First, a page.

BOB DYLAN – ” Springtime In New York: The Bootleg Series Vol. 16 (1980-1985) “

Posted: October 7, 2021 in MUSIC

The period of the Eighties widely regarded as the low point of Dylan’s musical career, a time when he struggled to find relevance in the MTV era and released a series of tacky, rudderless albums that were savaged by fans and critics. Even Dylan himself refuses to defend his output from the time. “[I was] pretty whitewashed and wasted out professionally,” he recalled in his 2004 memoir Chronicles: Volume One. “I’m in the bottomless pit of cultural oblivion. You name it. I can’t shake it.” 

But the newest chapter of the bootleg series, Springtime In New York (1980-1985), forces us to re-evaluate this notion completely. The overwhelming amount of material in this set 54 unreleased songs total — proves that even at Dylan’s lowest point, he was still capable of writing great music, even if the best songs often didn’t wind up on his albums.

The five-disc collection focuses on 1983’s “Infidels”, while also shedding light on the records that bookend it: “Shot of Love”, the last of his born-again Christian albums, and the glitzy “Empire Burlesque“. The former showed Dylan continuing his divisive streak of born-again Christian albums while the latter is an excessive, shimmery affair that has more in common with She’s So Unusual than Highway 61 Revisited

After the high bar he had set for himself in the ‘70s, courtesy of such albums as “Blood on the Tracks” and “Desire”, not to mention his groundbreaking Rolling Thunder Review tour, Bob Dylan had clearly raised expectations when it came time to embark into the ‘80s. That said, his initial outing of the decade, “Shot of Love”, didn’t bode well for what might follow. Another of his so-called “Christian albums,” its songs were generally weak, and with the exception of “Lenny Bruce,” “Heart of Mine” and “The Groom’s Still Waiting at the Altar” (a rocker relegated to B side status), it was best forgotten.

Fortunately, Dylan quickly rebounded with his next two studio efforts, “Infidels“, produced a bonafide Dylan disciple Mark Knopfler of Dire Straits, and “Empire Burlesque”, which featured various members of Tom Petty’s Heartbreakers, Mick Taylor and Ron Wood offering support. Neither album was hailed as a triumph, but they did show Dylan was still capable of writing great songs even when nobody seemed to notice.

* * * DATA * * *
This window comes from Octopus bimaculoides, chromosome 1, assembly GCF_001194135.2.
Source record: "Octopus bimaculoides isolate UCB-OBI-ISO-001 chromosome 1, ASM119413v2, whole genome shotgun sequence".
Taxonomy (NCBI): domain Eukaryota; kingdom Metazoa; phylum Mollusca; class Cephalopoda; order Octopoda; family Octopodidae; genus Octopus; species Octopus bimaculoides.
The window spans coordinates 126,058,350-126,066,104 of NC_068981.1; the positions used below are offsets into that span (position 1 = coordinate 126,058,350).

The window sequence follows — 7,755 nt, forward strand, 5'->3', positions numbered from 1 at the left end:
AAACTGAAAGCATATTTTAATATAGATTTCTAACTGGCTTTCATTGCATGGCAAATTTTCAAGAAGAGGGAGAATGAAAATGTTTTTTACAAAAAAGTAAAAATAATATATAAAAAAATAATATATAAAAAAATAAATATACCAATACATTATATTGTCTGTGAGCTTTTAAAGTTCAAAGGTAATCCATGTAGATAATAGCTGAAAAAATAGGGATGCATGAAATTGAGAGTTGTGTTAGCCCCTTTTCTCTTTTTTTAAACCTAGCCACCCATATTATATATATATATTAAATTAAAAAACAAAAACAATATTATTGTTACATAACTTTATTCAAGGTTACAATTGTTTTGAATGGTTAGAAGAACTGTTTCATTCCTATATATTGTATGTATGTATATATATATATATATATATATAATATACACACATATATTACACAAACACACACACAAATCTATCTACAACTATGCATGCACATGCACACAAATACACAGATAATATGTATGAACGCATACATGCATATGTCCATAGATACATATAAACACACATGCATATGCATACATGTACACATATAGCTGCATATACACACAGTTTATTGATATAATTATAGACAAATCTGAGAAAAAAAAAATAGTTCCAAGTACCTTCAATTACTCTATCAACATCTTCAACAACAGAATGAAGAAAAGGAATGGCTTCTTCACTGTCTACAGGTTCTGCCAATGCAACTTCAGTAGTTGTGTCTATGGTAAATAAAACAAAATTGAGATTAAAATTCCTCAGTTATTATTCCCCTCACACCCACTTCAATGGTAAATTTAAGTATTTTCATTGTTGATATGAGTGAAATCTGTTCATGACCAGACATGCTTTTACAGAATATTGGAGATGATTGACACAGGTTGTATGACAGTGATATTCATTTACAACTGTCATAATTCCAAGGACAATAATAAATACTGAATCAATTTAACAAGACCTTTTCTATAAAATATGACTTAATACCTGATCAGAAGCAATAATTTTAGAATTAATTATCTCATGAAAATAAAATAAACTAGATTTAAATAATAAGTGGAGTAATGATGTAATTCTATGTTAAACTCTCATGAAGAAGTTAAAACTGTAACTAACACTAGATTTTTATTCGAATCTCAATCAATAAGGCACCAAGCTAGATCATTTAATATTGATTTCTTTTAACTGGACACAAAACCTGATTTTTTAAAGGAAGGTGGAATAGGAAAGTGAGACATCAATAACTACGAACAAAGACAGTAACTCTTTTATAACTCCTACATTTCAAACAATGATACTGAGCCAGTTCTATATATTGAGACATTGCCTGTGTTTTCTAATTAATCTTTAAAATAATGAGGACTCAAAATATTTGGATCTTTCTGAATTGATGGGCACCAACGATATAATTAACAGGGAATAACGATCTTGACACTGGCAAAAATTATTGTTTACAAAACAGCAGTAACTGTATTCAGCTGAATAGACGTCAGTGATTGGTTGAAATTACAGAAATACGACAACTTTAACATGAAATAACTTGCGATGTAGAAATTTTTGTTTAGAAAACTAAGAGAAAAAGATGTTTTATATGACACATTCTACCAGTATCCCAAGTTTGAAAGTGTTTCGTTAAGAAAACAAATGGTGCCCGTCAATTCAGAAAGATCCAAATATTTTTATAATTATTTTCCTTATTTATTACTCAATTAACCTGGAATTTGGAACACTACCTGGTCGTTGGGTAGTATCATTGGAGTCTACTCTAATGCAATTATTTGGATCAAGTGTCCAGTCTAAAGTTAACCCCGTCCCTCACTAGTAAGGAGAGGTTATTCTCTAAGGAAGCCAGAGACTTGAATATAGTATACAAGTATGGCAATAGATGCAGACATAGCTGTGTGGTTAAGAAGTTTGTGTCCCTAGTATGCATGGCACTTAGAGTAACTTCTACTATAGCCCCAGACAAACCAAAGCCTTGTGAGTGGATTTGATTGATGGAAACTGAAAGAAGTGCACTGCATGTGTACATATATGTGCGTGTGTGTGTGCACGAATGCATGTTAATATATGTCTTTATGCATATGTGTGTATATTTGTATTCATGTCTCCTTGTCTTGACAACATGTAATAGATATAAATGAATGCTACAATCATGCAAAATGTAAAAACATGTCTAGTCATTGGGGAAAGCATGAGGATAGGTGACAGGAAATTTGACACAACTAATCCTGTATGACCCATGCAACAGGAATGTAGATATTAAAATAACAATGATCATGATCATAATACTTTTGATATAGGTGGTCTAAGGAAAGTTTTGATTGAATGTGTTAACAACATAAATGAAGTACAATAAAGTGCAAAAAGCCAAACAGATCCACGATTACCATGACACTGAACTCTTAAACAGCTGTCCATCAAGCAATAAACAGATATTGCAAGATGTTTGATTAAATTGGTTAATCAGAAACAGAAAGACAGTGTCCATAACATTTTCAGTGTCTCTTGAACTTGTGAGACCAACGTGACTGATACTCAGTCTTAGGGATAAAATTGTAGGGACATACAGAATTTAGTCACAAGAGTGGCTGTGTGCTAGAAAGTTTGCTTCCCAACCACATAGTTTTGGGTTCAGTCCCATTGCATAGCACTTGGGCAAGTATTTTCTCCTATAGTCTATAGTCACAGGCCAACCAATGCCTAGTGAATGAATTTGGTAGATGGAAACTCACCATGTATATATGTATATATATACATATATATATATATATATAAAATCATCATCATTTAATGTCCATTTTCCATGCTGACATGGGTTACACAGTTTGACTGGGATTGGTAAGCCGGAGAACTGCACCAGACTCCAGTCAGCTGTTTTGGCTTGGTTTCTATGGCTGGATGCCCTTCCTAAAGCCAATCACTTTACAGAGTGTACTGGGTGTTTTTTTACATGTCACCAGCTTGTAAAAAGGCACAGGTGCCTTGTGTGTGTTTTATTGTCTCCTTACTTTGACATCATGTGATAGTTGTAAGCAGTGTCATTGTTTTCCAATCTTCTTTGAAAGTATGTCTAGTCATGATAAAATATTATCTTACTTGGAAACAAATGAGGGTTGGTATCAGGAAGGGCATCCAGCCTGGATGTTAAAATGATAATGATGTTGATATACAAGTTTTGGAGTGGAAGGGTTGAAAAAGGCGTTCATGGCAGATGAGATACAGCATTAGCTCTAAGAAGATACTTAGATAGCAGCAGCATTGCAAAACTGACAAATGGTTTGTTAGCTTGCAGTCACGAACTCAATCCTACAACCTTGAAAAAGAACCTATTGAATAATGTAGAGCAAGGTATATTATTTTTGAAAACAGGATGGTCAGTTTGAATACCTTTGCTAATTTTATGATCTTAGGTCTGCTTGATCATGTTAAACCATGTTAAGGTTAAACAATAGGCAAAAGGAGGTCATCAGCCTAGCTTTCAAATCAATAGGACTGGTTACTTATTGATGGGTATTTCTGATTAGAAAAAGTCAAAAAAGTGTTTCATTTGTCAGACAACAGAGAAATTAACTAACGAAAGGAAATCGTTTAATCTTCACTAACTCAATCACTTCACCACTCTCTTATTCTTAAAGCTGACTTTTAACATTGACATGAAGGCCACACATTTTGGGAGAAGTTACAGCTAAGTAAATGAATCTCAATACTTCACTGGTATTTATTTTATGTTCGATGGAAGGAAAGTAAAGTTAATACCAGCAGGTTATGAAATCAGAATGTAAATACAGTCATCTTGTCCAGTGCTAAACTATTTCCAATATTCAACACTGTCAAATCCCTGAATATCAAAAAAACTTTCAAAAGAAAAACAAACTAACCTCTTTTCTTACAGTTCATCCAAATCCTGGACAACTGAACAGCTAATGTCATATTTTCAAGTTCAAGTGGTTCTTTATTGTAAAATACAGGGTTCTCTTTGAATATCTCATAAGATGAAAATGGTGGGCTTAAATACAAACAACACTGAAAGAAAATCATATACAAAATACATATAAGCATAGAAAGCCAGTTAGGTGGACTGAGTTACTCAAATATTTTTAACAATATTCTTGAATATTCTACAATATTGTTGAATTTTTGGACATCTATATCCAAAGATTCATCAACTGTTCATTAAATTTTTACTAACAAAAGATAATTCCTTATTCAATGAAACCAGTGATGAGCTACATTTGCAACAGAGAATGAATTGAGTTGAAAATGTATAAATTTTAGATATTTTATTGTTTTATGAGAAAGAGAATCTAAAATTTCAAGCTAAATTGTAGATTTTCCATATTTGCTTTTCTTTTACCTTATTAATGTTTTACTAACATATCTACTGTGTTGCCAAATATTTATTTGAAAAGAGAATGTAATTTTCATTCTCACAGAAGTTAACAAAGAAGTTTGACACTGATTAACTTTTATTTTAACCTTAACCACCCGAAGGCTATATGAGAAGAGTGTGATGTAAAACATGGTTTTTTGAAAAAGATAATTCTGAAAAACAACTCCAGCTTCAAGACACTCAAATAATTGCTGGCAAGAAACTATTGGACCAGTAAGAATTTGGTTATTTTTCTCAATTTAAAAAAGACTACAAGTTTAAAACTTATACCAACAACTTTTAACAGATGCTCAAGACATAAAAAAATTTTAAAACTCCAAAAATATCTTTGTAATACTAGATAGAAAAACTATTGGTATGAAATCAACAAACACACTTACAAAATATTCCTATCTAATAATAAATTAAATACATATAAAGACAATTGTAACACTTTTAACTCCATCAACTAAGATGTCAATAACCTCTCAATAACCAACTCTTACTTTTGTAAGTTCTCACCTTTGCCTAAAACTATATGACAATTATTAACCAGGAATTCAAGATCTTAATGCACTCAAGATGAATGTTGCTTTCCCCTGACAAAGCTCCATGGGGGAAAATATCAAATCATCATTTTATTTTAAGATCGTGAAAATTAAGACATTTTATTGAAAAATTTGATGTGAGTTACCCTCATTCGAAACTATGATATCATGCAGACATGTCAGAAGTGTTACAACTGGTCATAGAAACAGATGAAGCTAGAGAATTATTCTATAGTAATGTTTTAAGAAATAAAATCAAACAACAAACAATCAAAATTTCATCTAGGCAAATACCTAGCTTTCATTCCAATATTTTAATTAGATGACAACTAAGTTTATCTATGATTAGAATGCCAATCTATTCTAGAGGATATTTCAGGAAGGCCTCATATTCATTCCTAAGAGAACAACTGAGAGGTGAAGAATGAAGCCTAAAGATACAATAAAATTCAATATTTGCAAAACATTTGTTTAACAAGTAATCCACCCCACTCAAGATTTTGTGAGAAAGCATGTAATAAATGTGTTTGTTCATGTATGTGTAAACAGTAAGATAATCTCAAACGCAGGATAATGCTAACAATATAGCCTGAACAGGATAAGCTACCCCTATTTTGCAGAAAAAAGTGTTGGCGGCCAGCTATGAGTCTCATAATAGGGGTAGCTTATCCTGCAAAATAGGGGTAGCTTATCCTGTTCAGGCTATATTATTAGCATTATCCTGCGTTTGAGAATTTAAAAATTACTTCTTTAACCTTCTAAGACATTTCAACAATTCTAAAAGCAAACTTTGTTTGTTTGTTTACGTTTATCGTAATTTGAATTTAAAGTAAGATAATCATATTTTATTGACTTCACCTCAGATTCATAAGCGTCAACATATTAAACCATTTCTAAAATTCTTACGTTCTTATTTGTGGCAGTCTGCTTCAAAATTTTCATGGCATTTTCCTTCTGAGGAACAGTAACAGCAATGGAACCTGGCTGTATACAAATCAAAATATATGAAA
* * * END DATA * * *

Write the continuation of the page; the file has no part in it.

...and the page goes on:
“Springtime In New York” takes a narrow focus on the first half of that otherwise obscured decade and manages to cull enough gems to justify a full five-disc box set. Of course, the Bootleg series has excelled and even accumulated honours for unearthing outtakes, live material, and other unreleased offerings, but this particular volume actually exceeds expectations, especially given that the basis for this compilation seemed rather slim, to begin with. Nevertheless, it manages to gather together some prime offerings, most of which outshines the initial work. For example, two tracks originally intended for “Empire Burlesque”—“New Danville Girl” and “Dark Eye”—offer reason to wonder why they weren’t included in that album originally. Each of them is that good. Alternate takes of “Jokerman” and “Don’t Fall Apart On Me Tonight,” all songs that first appeared on “Infidels”, suggest Dylan had plenty of quality music to choose from. So too, “Angelina,” “Price of Love” and “I Wish It Would Rain,” recorded during the “Shot of Love” sessions, are actually far better than anything on the finished release.

There are curiosities of course—unlikely attempts at “Let It Be Me,” “Cold, Cold Heart,” “Abraham, Martin and John,” “Sweet Caroline,” and “Angels Flying Too Close to the Ground” reflect that fact that Dylan hadn’t tired of covering classics long after Self Portrait had again given way to original work. A live version of “License To Kill,” culled from an appearance on “Late Night With David Letterman” sounds frayed around the edges, but makes for an interesting entry regardless. Likewise, disc one is comprised almost entirely of rehearsals, giving a glimpse of Dylan’s creative process in motion.

Like the various Bootleg boxes that preceded it, “Springtime In New York” boasts an impressive hardcover book that provides essential facts about each album’s origins, rare photos, and extensive studio notes that detail the sessions in thorough detail. A new video for Bob Dylan’s “License to Kill” has been released, featuring a new remix version of the 1983 original along with previously unseen footage from the “Infidels” sessions. It’s tied to “Springtime in New York: The Bootleg Series Vol. 16 (1980-1985)“, a five-disc set that includes material recorded from 1981’s “Shot of Love”, 1983’s Infidels, and 1985’s “Empire Burlesque”.